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Planting Seeds of Tolerance through Youth and Music in Burundi

July 26, 2011

Performers energize the crowd at the music competition.(photo: Amelia Hight)

By Amelia Hight


As part of a campaign for youth-driven tolerance and peace in Burundi, SFCG has invited the country’s youth to share their positive messages for the future through song and performance. Throughout July, SFCG hosted a series of music competitions in the three of the country’s provinces. The winner of each will perform in a final competition in the capital Bujumbura at the end of July.


The most recent competition and daylong celebration took place in Bubanza province, an area particularly affected by recent political violence and where people are eager for a positive message for the future. The day began with an introduction and performance by Lolilo, a regionally renowned hip-hop artist from Bujumbura, on a raised stage before a crowd that steadily grew throughout the morning, reaching over a thousand people by noon. Lolilo performed songs about love and tolerance, urging the audience not to be violent toward their neighbors or family before handing over the mic to the first of five competing groups.


The groups performed one song each while a five-person jury of government officials, media representatives and the SFCG National Director judged their performances for clarity and importance of message, originality, artistic ability and engagement with the audience. The music was varied with artists ranging from small hip-hop groups to a seven-person rock band. Each song carried a message of solidarity among youth and many stressed the importance of avoiding ethnic and political manipulation.

“This music festival has been good because there is still the threat of war in this area. The message engages youth and reminds them that we have to live together and shouldn’t be swayed by politicians with a violent message because they do not live here.”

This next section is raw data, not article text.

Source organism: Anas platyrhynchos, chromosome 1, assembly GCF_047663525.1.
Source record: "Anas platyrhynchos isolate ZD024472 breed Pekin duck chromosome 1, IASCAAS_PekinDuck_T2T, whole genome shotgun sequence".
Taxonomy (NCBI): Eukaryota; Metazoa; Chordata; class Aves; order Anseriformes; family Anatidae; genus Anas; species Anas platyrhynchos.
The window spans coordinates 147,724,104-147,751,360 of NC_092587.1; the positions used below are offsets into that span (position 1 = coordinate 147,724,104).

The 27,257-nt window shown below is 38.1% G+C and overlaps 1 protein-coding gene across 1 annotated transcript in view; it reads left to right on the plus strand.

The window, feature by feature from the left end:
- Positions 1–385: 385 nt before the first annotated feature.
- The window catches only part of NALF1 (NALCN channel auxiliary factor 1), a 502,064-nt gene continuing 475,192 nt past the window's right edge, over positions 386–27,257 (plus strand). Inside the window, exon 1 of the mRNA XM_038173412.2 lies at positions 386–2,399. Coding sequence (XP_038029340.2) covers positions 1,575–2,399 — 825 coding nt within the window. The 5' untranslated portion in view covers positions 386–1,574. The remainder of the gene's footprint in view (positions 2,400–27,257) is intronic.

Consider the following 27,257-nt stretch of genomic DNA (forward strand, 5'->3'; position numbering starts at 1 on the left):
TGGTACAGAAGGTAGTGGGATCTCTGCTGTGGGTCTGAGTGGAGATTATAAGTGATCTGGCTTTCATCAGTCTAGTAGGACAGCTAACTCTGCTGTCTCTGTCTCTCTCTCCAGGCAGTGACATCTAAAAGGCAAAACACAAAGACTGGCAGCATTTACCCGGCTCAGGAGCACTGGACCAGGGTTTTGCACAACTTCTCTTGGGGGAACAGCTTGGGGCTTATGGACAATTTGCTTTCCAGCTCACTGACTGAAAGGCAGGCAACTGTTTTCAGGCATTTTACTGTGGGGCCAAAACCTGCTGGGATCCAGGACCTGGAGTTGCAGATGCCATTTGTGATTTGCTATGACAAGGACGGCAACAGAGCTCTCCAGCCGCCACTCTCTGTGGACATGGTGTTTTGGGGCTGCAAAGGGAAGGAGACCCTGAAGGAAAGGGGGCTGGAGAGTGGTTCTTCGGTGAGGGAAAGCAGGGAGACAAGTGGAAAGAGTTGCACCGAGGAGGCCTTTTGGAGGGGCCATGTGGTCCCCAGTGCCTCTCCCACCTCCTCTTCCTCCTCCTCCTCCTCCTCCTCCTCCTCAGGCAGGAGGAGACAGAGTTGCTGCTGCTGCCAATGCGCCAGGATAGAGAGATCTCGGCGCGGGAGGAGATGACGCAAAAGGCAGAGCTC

– Japhet, audience member from Bubanza

The audience gets into the acts in Bubanza.

Children sat watching attentively, danced and walked through the audience selling little packets of peanuts and hardboiled eggs. People of all ages pressed against the stage until the police providing security pushed them back but once again surged forward at the artists’ beckoning.


After a long deliberation between the jury members, the winner was announced and the audience stood and cheered as Peace Group, a duo of hip-hopreneurs (because what else can you call a group that sings about bringing together youth for a peaceful revolution?) returned to the stage for a victory performance.


Swaying back and forth, the two young men rapped to an audience hungry for their message of renewal: “Aho bateye amasasu tuzohatera ibiharage. Aho bateye amabombe tuzohatera ingundu z’ibitoke” (Where they threw bullets, we will plant beans. Where they threw bombs, we will plant banana starts). The two young men will travel to Bujumbura next week to perform alongside the winners from the other two provinces, proving that youth can also be positive agents of change within their societies.


Amelia Hight is an international intern working with our Rwanda office for the Summer. She has been working out of our Burundi office recently before returning to Rwanda.




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One Comment leave one →
  1. nancy tibbetts permalink
    July 27, 2011 9:53 am

    this makes sense, music is powerful, and blessed!

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